Ownership of The Family Vacation Home
Estate Planning Summer Series
So, you’ve picked a location and decided to purchase that vacation home that you have long imagined owning and being the center of many wonderful family memories. Let’s assume that the family has discussed the issues discussed in our first article – Home Sweet Vacation Home. Now the big question is, how should you own the property?
Depending on your goals, there are different ways in which you can own a vacation home. The reasons for, and the pros and cons of owning the vacation home in one of the following different structures, are as different as vacation homes themselves. There is no one size fits all when it comes to ownership of a vacation home. There are, however, some general issues concerning each structure. Here are just a few considerations:
1. Ownership as individuals or as co-tenants. This is perhaps the most common and “easiest” form of ownership. By “easiest” I mean that it is easy for you as an individual, or as husband and wife, to simply have your name(s) on the deed as owner. Most people own their primary home in this manner, so they simply assume that a vacation home should be owned the same way. During your life, owning a vacation home outright is straightforward. If you have children who you want to own and enjoy the vacation home after your death, however, this form of ownership can be a problem. Each child would be a co-owner with each of his or her sibling. Their ability to reach a consensus over issues such as who can use the home, when can each child use the home, or who will pay for ongoing maintenance and expenses, becomes more difficult. One child may not be able to afford the vacation home and would rather have the cash to pay for other expenses or needs. If agreement cannot be reached amongst your children, one could have the courts force a sale of the property.
2. Trusts. A trust is legal agreement which governs who will be able to use family vacation home and how they can use it. The trust agreement can spell out how and when a child’s interest in the home can be transferred. The vacation home can also be protected if a child owner faces creditor issues, divorce or other liability. You can also set aside funds in the trust to cover future expenses, thereby relieving your children from that responsibility. You name a trustee to make decisions concerning the vacation home and to oversee the property’s management.
There are some considerations for owning a vacation home in a trust. Issues such as who will serve as trustee and how that person can be replaced if necessary must be addressed in the trust and amongst the family. Also, a trust can be less flexible and difficult to amend without court intervention if family circumstances change.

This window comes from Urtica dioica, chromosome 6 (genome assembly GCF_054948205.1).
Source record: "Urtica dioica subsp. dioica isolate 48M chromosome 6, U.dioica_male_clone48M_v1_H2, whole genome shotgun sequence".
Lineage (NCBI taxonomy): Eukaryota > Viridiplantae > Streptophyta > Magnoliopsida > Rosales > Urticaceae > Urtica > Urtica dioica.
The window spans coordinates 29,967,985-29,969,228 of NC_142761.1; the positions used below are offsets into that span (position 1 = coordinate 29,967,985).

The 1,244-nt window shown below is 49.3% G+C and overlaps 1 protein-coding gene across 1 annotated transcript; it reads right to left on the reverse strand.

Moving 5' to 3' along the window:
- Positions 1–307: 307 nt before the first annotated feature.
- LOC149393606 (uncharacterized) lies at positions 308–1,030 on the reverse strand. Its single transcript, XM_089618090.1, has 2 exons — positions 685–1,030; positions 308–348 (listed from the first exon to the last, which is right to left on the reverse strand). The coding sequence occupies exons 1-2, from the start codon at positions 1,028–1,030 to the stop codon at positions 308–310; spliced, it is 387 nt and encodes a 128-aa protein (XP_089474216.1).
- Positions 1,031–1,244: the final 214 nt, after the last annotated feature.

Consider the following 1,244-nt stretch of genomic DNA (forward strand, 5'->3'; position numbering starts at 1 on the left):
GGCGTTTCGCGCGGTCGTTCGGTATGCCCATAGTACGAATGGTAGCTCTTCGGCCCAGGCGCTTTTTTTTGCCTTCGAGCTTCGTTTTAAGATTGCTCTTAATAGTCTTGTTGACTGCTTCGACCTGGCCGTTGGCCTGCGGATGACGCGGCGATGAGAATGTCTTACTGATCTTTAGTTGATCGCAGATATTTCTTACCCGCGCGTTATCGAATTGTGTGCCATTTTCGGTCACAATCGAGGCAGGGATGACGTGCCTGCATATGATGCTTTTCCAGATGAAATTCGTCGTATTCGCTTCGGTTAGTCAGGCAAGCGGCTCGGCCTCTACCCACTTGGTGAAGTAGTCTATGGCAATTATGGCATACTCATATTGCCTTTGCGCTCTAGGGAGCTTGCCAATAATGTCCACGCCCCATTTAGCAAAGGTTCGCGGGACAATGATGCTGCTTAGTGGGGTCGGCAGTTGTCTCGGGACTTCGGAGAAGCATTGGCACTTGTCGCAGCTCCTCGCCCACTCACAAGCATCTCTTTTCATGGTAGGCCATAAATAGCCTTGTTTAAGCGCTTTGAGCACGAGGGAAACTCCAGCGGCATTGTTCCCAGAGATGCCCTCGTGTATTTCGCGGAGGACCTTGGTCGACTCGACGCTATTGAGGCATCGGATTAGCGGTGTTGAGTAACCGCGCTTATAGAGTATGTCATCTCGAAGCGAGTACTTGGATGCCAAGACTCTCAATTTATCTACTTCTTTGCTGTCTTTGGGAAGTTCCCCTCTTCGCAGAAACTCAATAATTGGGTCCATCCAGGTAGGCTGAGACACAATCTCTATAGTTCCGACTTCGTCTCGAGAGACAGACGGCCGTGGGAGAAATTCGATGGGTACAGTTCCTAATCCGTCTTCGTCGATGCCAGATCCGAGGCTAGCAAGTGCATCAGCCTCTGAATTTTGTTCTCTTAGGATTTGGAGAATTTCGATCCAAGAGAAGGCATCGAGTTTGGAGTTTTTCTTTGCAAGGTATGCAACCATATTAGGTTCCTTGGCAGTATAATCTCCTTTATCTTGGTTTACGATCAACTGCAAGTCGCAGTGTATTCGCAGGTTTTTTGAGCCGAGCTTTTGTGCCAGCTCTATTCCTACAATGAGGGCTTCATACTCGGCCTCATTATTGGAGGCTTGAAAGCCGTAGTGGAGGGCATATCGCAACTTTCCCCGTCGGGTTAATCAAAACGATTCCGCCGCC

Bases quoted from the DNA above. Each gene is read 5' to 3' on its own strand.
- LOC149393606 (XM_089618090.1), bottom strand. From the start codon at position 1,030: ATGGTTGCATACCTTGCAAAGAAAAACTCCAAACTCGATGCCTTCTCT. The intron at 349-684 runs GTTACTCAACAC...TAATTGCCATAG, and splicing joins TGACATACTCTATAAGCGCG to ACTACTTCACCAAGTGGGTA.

There are many different types of trusts that can be used in vacation home ownership. The type of trust depends on the family’s unique situation and goals. Two more common types of trusts we see with respect to vacation homes are the simpler revocable living trust and more complex Qualified Personal Residence Trust (QPRT). Each trust serves similar and at times entirely different purposes and should be discussed with your estate planning attorney.
3. Limited Liability Company (LLC). Perhaps the most efficient and preferred method of vacation home ownership is through a limited liability company (LLC). An LLC is a business structure made up of members. Each member owns shares of the LLC. A thorough and properly drafted operating agreement between the members would govern the ownership and management of the property. The operating agreement is easy to amend if your family’s situation changes. Likewise, membership interests can be easily transferred. Finally, especially if you consider renting the vacation home, an LLC can provide your children with personal liability protection against claims by someone who may be injured on the property, other creditors or claims of another member’s divorcing spouse.
Whatever form of ownership you decide upon, it should be based on your goals for the vacation property. An open and honest discussion between you and your children, especially if it is your intent to have the home remain in the family for generations after your death, is essential. Only after coming to an understanding with your loved ones, can your estate planning attorney put the right plan in place.